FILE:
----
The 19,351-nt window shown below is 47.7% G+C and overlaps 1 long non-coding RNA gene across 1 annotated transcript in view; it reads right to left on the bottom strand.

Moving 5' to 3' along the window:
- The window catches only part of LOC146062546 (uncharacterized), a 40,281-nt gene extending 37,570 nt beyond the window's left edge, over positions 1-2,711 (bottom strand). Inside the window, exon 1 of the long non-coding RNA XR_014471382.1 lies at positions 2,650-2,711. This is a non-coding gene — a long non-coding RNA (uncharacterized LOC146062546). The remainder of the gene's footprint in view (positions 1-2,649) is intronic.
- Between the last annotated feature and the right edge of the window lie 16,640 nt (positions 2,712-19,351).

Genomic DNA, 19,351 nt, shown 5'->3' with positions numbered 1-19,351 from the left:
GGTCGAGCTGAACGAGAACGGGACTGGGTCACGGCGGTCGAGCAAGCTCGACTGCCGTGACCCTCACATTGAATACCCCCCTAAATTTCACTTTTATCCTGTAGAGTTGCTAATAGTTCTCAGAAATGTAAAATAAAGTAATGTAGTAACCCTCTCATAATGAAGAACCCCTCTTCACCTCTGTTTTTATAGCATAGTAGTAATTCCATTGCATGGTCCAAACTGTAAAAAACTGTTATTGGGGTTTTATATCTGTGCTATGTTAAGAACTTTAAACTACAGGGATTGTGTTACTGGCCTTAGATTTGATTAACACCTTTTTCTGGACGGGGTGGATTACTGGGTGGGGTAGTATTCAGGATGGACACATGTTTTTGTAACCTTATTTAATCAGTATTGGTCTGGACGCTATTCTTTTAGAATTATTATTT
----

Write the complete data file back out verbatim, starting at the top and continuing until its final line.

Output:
The 19,351-nt window shown below is 47.7% G+C and overlaps 1 long non-coding RNA gene across 1 annotated transcript in view; it reads right to left on the bottom strand.

Moving 5' to 3' along the window:
- The window catches only part of LOC146062546 (uncharacterized), a 40,281-nt gene extending 37,570 nt beyond the window's left edge, over positions 1-2,711 (bottom strand). Inside the window, exon 1 of the long non-coding RNA XR_014471382.1 lies at positions 2,650-2,711. This is a non-coding gene — a long non-coding RNA (uncharacterized LOC146062546). The remainder of the gene's footprint in view (positions 1-2,649) is intronic.
- Between the last annotated feature and the right edge of the window lie 16,640 nt (positions 2,712-19,351).

Genomic DNA, 19,351 nt, shown 5'->3' with positions numbered 1-19,351 from the left:
GGTCGAGCTGAACGAGAACGGGACTGGGTCACGGCGGTCGAGCAAGCTCGACTGCCGTGACCCTCACATTGAATACCCCCCTAAATTTCACTTTTATCCTGTAGAGTTGCTAATAGTTCTCAGAAATGTAAAATAAAGTAATGTAGTAACCCTCTCATAATGAAGAACCCCTCTTCACCTCTGTTTTTATAGCATAGTAGTAATTCCATTGCATGGTCCAAACTGTAAAAAACTGTTATTGGGGTTTTATATCTGTGCTATGTTAAGAACTTTAAACTACAGGGATTGTGTTACTGGCCTTAGATTTGATTAACACCTTTTTCTGGACGGGGTGGATTACTGGGTGGGGTAGTATTCAGGATGGACACATGTTTTTGTAACCTTATTTAATCAGTATTGGTCTGGACGCTATTCTTTTAGAATTATTATTT